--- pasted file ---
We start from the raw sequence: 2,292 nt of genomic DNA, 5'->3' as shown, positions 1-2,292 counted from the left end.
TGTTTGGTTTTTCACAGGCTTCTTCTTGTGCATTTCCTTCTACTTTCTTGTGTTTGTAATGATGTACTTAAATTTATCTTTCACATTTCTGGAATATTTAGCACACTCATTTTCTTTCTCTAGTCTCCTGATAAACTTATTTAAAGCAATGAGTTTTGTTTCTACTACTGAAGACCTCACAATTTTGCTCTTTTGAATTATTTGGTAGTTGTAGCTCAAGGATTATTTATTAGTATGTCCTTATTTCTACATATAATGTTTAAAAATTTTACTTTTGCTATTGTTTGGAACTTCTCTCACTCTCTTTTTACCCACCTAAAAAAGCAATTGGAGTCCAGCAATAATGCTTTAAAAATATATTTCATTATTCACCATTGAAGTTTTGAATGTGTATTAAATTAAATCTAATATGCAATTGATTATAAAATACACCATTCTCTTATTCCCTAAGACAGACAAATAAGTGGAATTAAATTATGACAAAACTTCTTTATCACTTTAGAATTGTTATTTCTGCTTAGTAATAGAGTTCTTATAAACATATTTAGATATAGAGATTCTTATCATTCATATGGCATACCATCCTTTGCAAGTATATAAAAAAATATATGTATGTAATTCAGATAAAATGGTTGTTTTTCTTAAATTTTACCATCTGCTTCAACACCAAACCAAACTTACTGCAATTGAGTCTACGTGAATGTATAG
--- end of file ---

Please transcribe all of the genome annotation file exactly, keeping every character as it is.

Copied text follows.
We start from the raw sequence: 2,292 nt of genomic DNA, 5'->3' as shown, positions 1-2,292 counted from the left end.
TGTTTGGTTTTTCACAGGCTTCTTCTTGTGCATTTCCTTCTACTTTCTTGTGTTTGTAATGATGTACTTAAATTTATCTTTCACATTTCTGGAATATTTAGCACACTCATTTTCTTTCTCTAGTCTCCTGATAAACTTATTTAAAGCAATGAGTTTTGTTTCTACTACTGAAGACCTCACAATTTTGCTCTTTTGAATTATTTGGTAGTTGTAGCTCAAGGATTATTTATTAGTATGTCCTTATTTCTACATATAATGTTTAAAAATTTTACTTTTGCTATTGTTTGGAACTTCTCTCACTCTCTTTTTACCCACCTAAAAAAGCAATTGGAGTCCAGCAATAATGCTTTAAAAATATATTTCATTATTCACCATTGAAGTTTTGAATGTGTATTAAATTAAATCTAATATGCAATTGATTATAAAATACACCATTCTCTTATTCCCTAAGACAGACAAATAAGTGGAATTAAATTATGACAAAACTTCTTTATCACTTTAGAATTGTTATTTCTGCTTAGTAATAGAGTTCTTATAAACATATTTAGATATAGAGATTCTTATCATTCATATGGCATACCATCCTTTGCAAGTATATAAAAAAATATATGTATGTAATTCAGATAAAATGGTTGTTTTTCTTAAATTTTACCATCTGCTTCAACACCAAACCAAACTTACTGCAATTGAGTCTACGTGAATGTATAG